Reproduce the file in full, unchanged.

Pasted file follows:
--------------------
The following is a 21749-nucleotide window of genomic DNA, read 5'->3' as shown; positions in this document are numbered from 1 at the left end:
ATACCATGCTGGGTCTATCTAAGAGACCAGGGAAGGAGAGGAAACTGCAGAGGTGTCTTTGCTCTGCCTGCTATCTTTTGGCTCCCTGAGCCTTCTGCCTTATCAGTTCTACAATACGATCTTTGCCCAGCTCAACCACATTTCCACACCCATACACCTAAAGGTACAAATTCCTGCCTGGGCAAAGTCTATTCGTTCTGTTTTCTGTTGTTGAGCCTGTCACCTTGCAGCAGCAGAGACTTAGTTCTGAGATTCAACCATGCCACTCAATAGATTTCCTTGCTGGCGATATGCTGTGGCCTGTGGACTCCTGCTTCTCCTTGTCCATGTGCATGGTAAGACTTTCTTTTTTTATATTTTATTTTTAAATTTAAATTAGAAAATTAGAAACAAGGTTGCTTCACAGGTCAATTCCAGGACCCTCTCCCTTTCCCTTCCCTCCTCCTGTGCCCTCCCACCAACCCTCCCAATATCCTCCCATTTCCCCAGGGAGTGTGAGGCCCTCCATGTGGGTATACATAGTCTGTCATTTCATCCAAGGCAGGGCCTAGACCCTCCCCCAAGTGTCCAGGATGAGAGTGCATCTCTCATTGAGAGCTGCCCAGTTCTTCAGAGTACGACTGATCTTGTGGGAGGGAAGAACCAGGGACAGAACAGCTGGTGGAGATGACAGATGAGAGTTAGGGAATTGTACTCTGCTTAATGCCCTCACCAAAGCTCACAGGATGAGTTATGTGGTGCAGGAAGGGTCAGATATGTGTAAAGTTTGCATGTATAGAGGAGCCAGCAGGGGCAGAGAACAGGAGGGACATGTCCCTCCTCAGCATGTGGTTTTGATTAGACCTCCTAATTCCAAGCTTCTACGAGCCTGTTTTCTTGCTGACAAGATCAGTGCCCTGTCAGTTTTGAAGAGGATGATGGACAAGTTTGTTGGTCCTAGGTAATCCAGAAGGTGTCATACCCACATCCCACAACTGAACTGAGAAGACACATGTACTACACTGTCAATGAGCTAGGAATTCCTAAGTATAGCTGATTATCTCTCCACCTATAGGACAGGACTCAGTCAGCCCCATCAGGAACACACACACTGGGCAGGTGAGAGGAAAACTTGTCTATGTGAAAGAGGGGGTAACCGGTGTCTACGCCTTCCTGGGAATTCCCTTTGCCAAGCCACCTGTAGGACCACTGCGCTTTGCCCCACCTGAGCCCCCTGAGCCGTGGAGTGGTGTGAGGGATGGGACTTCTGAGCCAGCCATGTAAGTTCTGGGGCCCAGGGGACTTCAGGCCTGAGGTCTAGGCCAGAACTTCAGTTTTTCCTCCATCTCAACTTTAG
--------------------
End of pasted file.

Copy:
The following is a 21749-nucleotide window of genomic DNA, read 5'->3' as shown; positions in this document are numbered from 1 at the left end:
ATACCATGCTGGGTCTATCTAAGAGACCAGGGAAGGAGAGGAAACTGCAGAGGTGTCTTTGCTCTGCCTGCTATCTTTTGGCTCCCTGAGCCTTCTGCCTTATCAGTTCTACAATACGATCTTTGCCCAGCTCAACCACATTTCCACACCCATACACCTAAAGGTACAAATTCCTGCCTGGGCAAAGTCTATTCGTTCTGTTTTCTGTTGTTGAGCCTGTCACCTTGCAGCAGCAGAGACTTAGTTCTGAGATTCAACCATGCCACTCAATAGATTTCCTTGCTGGCGATATGCTGTGGCCTGTGGACTCCTGCTTCTCCTTGTCCATGTGCATGGTAAGACTTTCTTTTTTTATATTTTATTTTTAAATTTAAATTAGAAAATTAGAAACAAGGTTGCTTCACAGGTCAATTCCAGGACCCTCTCCCTTTCCCTTCCCTCCTCCTGTGCCCTCCCACCAACCCTCCCAATATCCTCCCATTTCCCCAGGGAGTGTGAGGCCCTCCATGTGGGTATACATAGTCTGTCATTTCATCCAAGGCAGGGCCTAGACCCTCCCCCAAGTGTCCAGGATGAGAGTGCATCTCTCATTGAGAGCTGCCCAGTTCTTCAGAGTACGACTGATCTTGTGGGAGGGAAGAACCAGGGACAGAACAGCTGGTGGAGATGACAGATGAGAGTTAGGGAATTGTACTCTGCTTAATGCCCTCACCAAAGCTCACAGGATGAGTTATGTGGTGCAGGAAGGGTCAGATATGTGTAAAGTTTGCATGTATAGAGGAGCCAGCAGGGGCAGAGAACAGGAGGGACATGTCCCTCCTCAGCATGTGGTTTTGATTAGACCTCCTAATTCCAAGCTTCTACGAGCCTGTTTTCTTGCTGACAAGATCAGTGCCCTGTCAGTTTTGAAGAGGATGATGGACAAGTTTGTTGGTCCTAGGTAATCCAGAAGGTGTCATACCCACATCCCACAACTGAACTGAGAAGACACATGTACTACACTGTCAATGAGCTAGGAATTCCTAAGTATAGCTGATTATCTCTCCACCTATAGGACAGGACTCAGTCAGCCCCATCAGGAACACACACACTGGGCAGGTGAGAGGAAAACTTGTCTATGTGAAAGAGGGGGTAACCGGTGTCTACGCCTTCCTGGGAATTCCCTTTGCCAAGCCACCTGTAGGACCACTGCGCTTTGCCCCACCTGAGCCCCCTGAGCCGTGGAGTGGTGTGAGGGATGGGACTTCTGAGCCAGCCATGTAAGTTCTGGGGCCCAGGGGACTTCAGGCCTGAGGTCTAGGCCAGAACTTCAGTTTTTCCTCCATCTCAACTTTAG